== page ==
Limitations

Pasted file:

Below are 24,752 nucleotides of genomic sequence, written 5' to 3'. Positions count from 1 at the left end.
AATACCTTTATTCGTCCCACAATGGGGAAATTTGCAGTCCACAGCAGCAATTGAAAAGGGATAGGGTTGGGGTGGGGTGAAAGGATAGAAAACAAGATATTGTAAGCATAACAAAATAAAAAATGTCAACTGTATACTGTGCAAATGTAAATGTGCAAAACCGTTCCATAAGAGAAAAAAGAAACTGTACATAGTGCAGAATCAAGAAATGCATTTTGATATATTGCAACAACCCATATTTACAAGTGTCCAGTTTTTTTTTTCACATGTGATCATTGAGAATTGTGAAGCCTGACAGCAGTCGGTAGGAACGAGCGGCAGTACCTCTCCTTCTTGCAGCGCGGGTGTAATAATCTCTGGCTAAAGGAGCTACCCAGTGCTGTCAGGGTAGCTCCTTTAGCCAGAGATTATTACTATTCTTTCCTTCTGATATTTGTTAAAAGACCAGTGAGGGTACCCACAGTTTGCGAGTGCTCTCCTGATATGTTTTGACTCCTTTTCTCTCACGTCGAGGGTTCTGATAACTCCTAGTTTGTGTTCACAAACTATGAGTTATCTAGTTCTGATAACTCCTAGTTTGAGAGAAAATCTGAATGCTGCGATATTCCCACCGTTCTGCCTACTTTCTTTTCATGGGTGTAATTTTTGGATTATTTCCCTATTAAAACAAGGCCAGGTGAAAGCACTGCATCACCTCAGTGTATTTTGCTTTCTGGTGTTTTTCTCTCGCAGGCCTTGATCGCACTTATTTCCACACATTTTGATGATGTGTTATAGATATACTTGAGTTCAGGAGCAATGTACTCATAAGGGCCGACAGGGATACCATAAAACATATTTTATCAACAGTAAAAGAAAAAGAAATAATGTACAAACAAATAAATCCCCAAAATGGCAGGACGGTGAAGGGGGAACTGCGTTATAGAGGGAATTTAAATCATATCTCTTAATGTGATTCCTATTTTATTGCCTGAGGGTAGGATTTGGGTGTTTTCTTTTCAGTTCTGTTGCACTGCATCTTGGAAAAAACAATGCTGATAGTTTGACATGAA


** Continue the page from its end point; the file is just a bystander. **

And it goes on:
While this is the most comprehensive population-based study of FASD in a community to date, there are limitations. First, the number providing active consent in this community has degraded slightly over time. Parents providing permission for their children to participate was lower this time: 98.2, 93.6, and 80.7% in Waves I, II, and III and 65.1% in this wave. A shorter turn-around time given to parents for consent and a single distribution of the consent forms in this sample produced this effect. Active consent is still higher than in many other populations and studies. For example, in an in-school study in Washington State with active consent, only “about 25%” consent was obtained (Clarren et al., 2001). In Italy, consent rates averaged 49% in 2 in-school samples (May et al., 2006, 2011a,b); yet, high rates of FASD were found indicating an ability to capture representative cases using oversampling methods for undersized children. And in a recent in-school study in Croatia, 50% of the children were consented, and the rates of FASD were found to be as high as the Italian samples (Petković and Barišić, 2010). By oversampling children who are small for height, weight, and head circumference, we are likely assessing a substantial proportion of the children with an FASD which can then be projected to the entire enrolled population. Furthermore, by calculating rates of the various FASD diagnoses with both consented sample and all enrolled student denominators, a range of estimated (high and low) prevalence is provided. The rate of conversion of randomly selected controls to an FASD diagnosis provides a check. If this rate falls within the upper and lower estimate, then there is some assurance of the accuracy of the range. Some studies of FASD prevalence have ignored the dilemma of nonconsented children and only a single, sample rate is provided. Second, another weakness might be that the FASD rates and traits of FASD found in ZA may have limited comparability to other populations. This particular region in ZA remains unique in culture and character from most others in the world, and it is this unique situation that has led to a “worst-case scenario” for the prevalence and severity of FASD. While FASD rates are far higher than in other populations, study in this community is valuable for advancing basic knowledge about FASD. Examples of this include the opportunity to apply and accurately define specific diagnostic criteria for all forms of FASD; an understanding of the continuum of patterns of fetal damage; and the opportunity to link FASD to specific maternal traits (cofactors of causation) with large numbers of FASD cases that are applicable to all human populations. Because maternal conditions are measurably more challenging in this ZA population, observations are more easily made for enhanced insight, and variable degrees of these same conditions can be examined in other populations. For example, the fact that mothers of FASD children were significantly lower in BMI in the ZA studies (May et al., 2004, 2005, 2008b,b) provides an important link between adequate maternal nutrition and prenatal alcohol use which can be examined elsewhere. Poor nutrition in this population and others may radically increase the severity of damage to the offspring and limit the growth and development of these children overall. Third, another possible weakness is that we have not diagnosed any cases of ARBD in this large sample. But we have repeatedly found that children with an ARBD are very rare in any population, for prenatal alcohol exposure in the prenatal period rarely damages physical features without also affecting cognitive and behavioral traits. Fourth, this study detected more cases of FAS and PFAS than reported from more developed populations such as Europe or the United States. The preponderance of severe dysmorphology, and therefore FAS and PFAS, is likely due to 2 factors: (i) the surveillance system and first diagnostic examination are based on growth and dysmorphology and (ii) there is severe growth restriction in this population. If a cognitive/behavioral screen were instituted first, then more cases of ARND would likely be diagnosed. And if growth restriction were not so common, then more of the cases classified as FAS might be diagnosed instead of as PFAS or ARND. This may have been the reason that in similar studies in Italy there was a ratio of 4.5 cases of PFAS to every case of FAS (May et al., 2011a,b), very different than in this study. Overall growth in the Italian first-grade population was better than that of this community.